Lifestyle & wellbeing to help with digestive issues


Can help to keep you regular. Alongside a healthy diet It can help to keep your weight in check, so putting less stress on the digestive system.

Stay calm and try to manage stress
When you’re stressed you may eat too much, eat too quickly or opt for some of those comforting high carb, refined foods that trigger your digestive problems. Taking steps to manage stress; supplements, exercise, yoga, mindfulness or even HRT, may lower pesky cortisol levels and you may notice an improvement in your menopausal digestive problems. Read our blog 6 Things you can do to relieve stress in menopause.

Identify your triggers
If it’s a persistent problem keep a log, no pun intended, of what you’ve eaten, when you’ve eaten and the stress levels you were experiencing before your specific digestive issue struck.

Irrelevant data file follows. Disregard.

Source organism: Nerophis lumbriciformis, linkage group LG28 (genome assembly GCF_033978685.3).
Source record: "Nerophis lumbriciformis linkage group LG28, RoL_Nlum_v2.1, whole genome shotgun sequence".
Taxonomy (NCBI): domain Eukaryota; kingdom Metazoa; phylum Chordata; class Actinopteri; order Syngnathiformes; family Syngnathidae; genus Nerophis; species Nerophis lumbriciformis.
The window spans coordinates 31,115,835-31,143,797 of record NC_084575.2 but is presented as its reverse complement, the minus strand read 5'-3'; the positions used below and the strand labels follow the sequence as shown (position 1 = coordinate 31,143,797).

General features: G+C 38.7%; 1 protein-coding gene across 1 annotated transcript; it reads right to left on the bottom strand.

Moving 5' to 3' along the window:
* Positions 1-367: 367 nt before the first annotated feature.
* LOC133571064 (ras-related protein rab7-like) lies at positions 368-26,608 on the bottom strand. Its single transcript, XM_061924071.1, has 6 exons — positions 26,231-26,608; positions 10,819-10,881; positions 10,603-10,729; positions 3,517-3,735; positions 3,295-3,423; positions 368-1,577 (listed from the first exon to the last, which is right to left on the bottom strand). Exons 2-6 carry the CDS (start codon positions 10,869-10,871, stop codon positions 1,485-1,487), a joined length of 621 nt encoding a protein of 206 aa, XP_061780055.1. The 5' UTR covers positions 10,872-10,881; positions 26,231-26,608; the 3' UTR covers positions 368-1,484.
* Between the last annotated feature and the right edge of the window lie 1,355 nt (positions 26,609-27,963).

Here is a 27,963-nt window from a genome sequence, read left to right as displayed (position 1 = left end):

Manage your movements

A little tip we learnt from Women's Health Physiotherapist Christien Bird, to help ease our bowel movements, prevent straining, or prolapse, is to prop our feet up so that knees are raised higher than hips. The physiology of our body is still set up to squat behind trees. So, either use a small stool (sorry about the pun!), such as a child's potty training stool, a stack of loo rolls, or, just go glamorous and wear your stiletto’s! There's also the Squatty Potty that's been designed especially to help you out.

For more information on dealing with constipation, read our blog, Toilet Talk: how to deal with constipation in menopause

Is there an App for that?

FODMAP App for people with Irritable Bowel Syndrome

FoodMaestro has collaborated with King’s College London and Guy’s and St Thomas’ NHS Foundation Trust to create a new app to help people with IBS whose Registered Dietitian has recommended that they follow a low FODMAP* diet: A key feature of the new app is the ability to quickly and easily find suitable foods to eat from over 30,000 ingredients and 100,000 products in leading UK supermarkets. The FODMAP by FM app is free to download on IOS and android for 14 days, with a £3.99 annual subscription thereafter.